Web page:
- Tate Modern
- Until 17th October, 2021
- £16 (Students £14)
We’ve all seen her work. The quintessential Dada Head and the photograph (inset) destined forever to hang on the walls of trendy coffee houses and the homes of wannabe art connoisseurs studying at the Royal College of Art. Sophie Taeuber-Arp – the face behind the head and one of the leading figures of the early 20th century Dada movement - is perhaps lesser known. Pictured here, Taebuer-Arp is both figuratively hidden behind the Dada head and literally obscured by history’s preference for familiar tastes and (male) artists.
Born in Davos, Switzerland in 1889, Taeuber-Arp dabbled in everything from dance, sculpture, textiles, painting, jewellery, architecture, and furniture. Trained initially in textiles, workshops and later in modern dance, Taeuber-Arp revelled in the unconventional from the very beginning. The Dada Head, one of her early and most famous work speaks to this–resembling a lathe turned hat stand – it remains an almost comical abstraction of a human portrait captured unequivocally in the plane of an industrial tool. In time she established herself as a leading modern artist of the early 20th century. And as the first world war drew to a close, Taeuber-Arp's non-conformism found alignment with the Dadaist, a collection of artists who revelled in the radical and the abstract, part of a movement that emerged as a rebellion against all that lead to the horrors of the world war.
The comprehensive exhibition lays bare her repertoire with a carefully curated series of exhibits that expound her versatility not just with medium but also with evolving styles. The exhibition captures everything; From her work in textiles to her experimentation with house furniture; From three dimensional reliefs that look like futuristic jigsaw pieces to her lathe turned Dada heads; From her modern dance escapades to mini-puppets and set-design work for plays.
These lines and curves weave and interweave... creating and leaving behind patches of entrapped bright shades before ending abruptly at an apex.
Almost poetically the exhibition is bookended by contrasting styles: beginning with her experimentations with grids and rectangular spaces; to the closing section of the exhibition which focusses on her exploration of geometrical abstraction — filled with sharp lines and patterns, evoking some sort of unbridled spirit in each stroke that is almost in abject contrast to the rigidity of the earlier grid work! These lines and curves weave and interweave almost like her work on patterns in textiles, creating and leaving behind patches of entrapped bright shades before ending abruptly at an apex. The result in both types of work is an intricate mosaic of colours and shapes that continues to push the boundaries of abstraction in art.
In between these two sections, we see sprouts of her genius in other avenues, from the architectural design of her house to designs for textiles and necklaces.
Perhaps no other work captures the ingenuity of the artist as her marvellous work on marionettes from 1918. Commissioned to produce the set design and puppets for the play “König Hirsch” (The King Stag) by Carlo Gozzi, Taeuber-Arp masterfully applied clean geometrical shapes, bright colours, and considerate use of sharp edges to render her version of playful three-dimensional Cubism.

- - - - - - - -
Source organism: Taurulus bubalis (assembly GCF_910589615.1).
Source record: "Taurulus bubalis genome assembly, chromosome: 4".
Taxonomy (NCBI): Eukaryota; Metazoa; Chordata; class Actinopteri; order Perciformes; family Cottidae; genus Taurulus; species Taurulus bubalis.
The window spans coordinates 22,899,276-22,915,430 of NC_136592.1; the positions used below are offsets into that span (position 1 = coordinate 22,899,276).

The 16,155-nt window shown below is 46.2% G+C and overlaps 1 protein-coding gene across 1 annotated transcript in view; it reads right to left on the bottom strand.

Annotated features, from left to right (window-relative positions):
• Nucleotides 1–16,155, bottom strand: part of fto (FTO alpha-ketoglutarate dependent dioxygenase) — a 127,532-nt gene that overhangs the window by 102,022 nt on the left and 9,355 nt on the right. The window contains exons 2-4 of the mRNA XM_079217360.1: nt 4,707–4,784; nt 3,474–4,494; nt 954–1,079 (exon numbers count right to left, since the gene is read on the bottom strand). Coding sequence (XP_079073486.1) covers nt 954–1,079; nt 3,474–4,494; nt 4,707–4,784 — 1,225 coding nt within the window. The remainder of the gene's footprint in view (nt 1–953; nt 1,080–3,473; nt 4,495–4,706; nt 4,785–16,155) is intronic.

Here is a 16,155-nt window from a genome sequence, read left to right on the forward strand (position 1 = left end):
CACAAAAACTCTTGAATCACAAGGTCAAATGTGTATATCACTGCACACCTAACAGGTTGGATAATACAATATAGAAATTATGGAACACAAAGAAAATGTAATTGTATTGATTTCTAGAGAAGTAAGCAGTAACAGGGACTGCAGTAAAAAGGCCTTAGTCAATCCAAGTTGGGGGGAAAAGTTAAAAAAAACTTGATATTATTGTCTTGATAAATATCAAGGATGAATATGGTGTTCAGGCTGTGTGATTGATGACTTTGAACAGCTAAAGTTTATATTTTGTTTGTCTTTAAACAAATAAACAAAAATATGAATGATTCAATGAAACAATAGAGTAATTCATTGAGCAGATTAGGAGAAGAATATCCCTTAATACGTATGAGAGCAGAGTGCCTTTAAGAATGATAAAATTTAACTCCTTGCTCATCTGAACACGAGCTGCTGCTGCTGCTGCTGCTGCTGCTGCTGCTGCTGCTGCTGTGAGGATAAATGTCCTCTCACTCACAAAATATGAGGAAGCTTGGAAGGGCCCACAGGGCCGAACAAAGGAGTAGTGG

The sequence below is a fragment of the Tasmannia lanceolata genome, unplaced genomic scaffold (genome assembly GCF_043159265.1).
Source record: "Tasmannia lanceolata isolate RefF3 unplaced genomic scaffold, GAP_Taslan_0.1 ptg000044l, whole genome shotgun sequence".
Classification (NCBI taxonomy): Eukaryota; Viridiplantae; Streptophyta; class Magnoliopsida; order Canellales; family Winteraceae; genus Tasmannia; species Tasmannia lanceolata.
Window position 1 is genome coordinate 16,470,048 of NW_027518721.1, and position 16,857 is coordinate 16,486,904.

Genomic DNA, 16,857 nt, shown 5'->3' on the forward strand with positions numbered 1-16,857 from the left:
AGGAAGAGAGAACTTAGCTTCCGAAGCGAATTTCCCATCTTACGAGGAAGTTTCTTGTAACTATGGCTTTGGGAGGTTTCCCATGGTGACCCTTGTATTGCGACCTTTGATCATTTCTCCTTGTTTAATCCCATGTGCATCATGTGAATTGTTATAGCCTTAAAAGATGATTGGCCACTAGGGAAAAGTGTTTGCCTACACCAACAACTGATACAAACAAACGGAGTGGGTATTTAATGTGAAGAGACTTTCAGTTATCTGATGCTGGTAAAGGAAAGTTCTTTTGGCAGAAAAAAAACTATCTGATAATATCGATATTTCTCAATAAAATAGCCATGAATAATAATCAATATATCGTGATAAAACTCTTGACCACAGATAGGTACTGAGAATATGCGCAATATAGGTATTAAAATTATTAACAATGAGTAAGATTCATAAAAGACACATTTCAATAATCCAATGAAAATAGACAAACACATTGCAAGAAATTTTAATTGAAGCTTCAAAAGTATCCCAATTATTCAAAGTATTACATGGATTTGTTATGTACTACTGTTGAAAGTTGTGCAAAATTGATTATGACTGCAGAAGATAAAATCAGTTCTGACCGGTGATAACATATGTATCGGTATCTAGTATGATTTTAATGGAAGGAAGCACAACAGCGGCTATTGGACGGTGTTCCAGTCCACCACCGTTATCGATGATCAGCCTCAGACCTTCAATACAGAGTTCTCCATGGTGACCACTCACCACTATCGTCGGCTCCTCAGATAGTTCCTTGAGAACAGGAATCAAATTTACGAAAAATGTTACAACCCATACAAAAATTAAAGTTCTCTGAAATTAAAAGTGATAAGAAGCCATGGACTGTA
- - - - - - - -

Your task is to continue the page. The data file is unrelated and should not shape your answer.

While these are certainly highlights, the exhibition puts it best foot forward in contextualising and appreciating the work within. There is an ever-present danger in curating an exhibition featuring (pretty much) the entire repertoire of an abstract artist. Sketches and thematic works can shine a spotlight on the artistic process unlike any single piece of work ever can. These can be used masterfully to cast an incisive perspective into the evolution of an artist’s work; or it can come across as nothing more than a collection of exhibits with no story — thrown together and tied loosely, if at all, by only the association in name. Whilst the exhibition does certain sections well (particularly those covering her textile work), it is undeniable that whilst covering some themes, this exhibition at the Tate Modern veers into the disorganised and self-indulged. Perhaps it’s a little unkind to the modern art exhibition (particularly one of this scale) to expect more than what some exhibits have to offer themselves. After all, what can one do when most sketches are labelled perfunctorily as "Grid Patterns" and "Vertical-Horizontal Composition"? That being said, in an exhibition brimming with novelty and story, to labour this point would be to miss the forest for these (very) few trees.
Sophie Taeuber-Arp died, somewhat trivially, having evaded the Nazis and death during the war, due to an accidental case of carbon monoxide poisoning in Switzerland in 1943. Versatile and path-breaking, it is indeed a mystery how her work has evaded mainstream exhibition in the UK until now. This latest co-ordinated travelling exhibition (organised by the Kunst Museum Basel, Tate Modern and the Museum of Modern Art, New York) has finally brought the artist’s work to the UK until the 17th of October 2021. To miss it would be criminal!